Gardens of New Zealand
For us in the United Kingdom, visiting New Zealand is rather like entering a parallel universe. On the surface, everything appears familiar, but look more closely and you notice subtle differences – an unusual plant, an outlandish insect or a brightly coloured bird – which tell you that you are in fact a long way from home. There are parts of New Zealand that could be anywhere in the British Isles, from a Hampshire country garden to a Highland glen, an illusion which is strengthened by the abundance of familiar place names and by the plants which were imported by the early settlers to make them feel more at home. Yet where in Britain can you find bubbling mud pools and gushing geysers, majestic fjords and glittering glaciers, huge tree ferns and penguin colonies? In addition to viewing some of these natural wonders, we will be taking a close look at the flora of the country, both in its natural habitat and in a cross-section of some of the many wonderful private and public gardens with which New Zealand is blessed. The native flora evolved in isolation here, after the land split from the supercontinent of Gondwanaland some 60 million years ago, and of the country’s 2000 or so flowering plants about 75% are found only in New Zealand. Among the species we can expect to see are Raoulias (Vegetable sheep) and Celmisias, Ranunculus lyalli (Mount Cook Lily), Aciphyllas (Wild Spaniards), Bulbinellas, Chionohebes and Hebes; New Zealand Beech and Tree Ferns, as well as the many non-native plants which gardeners here like to grow alongside the native bush.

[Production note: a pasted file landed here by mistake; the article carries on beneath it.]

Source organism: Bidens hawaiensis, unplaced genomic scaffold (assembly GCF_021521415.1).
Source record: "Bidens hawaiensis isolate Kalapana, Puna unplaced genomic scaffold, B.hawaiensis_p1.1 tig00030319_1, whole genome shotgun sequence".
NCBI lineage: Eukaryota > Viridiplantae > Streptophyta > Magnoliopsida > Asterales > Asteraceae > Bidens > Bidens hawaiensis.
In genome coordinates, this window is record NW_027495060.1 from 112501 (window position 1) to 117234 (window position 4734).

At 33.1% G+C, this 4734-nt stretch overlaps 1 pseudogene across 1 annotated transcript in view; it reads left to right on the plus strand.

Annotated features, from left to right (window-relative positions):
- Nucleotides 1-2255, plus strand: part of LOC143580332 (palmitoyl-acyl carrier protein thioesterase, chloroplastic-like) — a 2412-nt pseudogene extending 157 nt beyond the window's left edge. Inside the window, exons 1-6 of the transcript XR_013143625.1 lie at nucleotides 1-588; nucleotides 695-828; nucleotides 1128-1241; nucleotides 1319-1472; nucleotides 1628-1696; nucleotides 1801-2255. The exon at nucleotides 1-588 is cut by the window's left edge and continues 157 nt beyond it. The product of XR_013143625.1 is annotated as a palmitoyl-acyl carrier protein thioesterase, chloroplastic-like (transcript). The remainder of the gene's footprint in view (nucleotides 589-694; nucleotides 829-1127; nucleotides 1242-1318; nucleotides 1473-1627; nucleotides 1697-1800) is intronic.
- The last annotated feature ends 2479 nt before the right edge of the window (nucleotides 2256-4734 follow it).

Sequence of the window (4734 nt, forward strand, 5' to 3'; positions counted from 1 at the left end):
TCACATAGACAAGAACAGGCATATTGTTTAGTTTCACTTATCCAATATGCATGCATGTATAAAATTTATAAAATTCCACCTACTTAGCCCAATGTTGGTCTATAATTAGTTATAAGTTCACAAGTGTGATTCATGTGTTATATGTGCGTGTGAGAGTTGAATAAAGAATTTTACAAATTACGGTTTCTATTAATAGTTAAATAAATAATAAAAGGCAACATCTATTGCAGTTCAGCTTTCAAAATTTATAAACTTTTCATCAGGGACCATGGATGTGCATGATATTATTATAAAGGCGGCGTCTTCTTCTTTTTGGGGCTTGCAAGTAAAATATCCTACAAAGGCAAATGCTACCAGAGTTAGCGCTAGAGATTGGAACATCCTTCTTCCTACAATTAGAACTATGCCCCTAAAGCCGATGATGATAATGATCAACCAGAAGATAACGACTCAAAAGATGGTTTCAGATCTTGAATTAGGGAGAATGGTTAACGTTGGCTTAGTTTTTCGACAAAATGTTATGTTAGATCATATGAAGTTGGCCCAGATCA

Travel in January to enjoy the gardens at the peak of their summer flowering.
departures:Select Your Departure Date
What to Expect
- Stopover in Singapore including Gardens by the Bay
- Sailing across the Cook Strait from North to South Island
- Scenic train journey on the Coastal Pacific
- Wine tasting in the Wither Hills
- Cruise on Milford Sound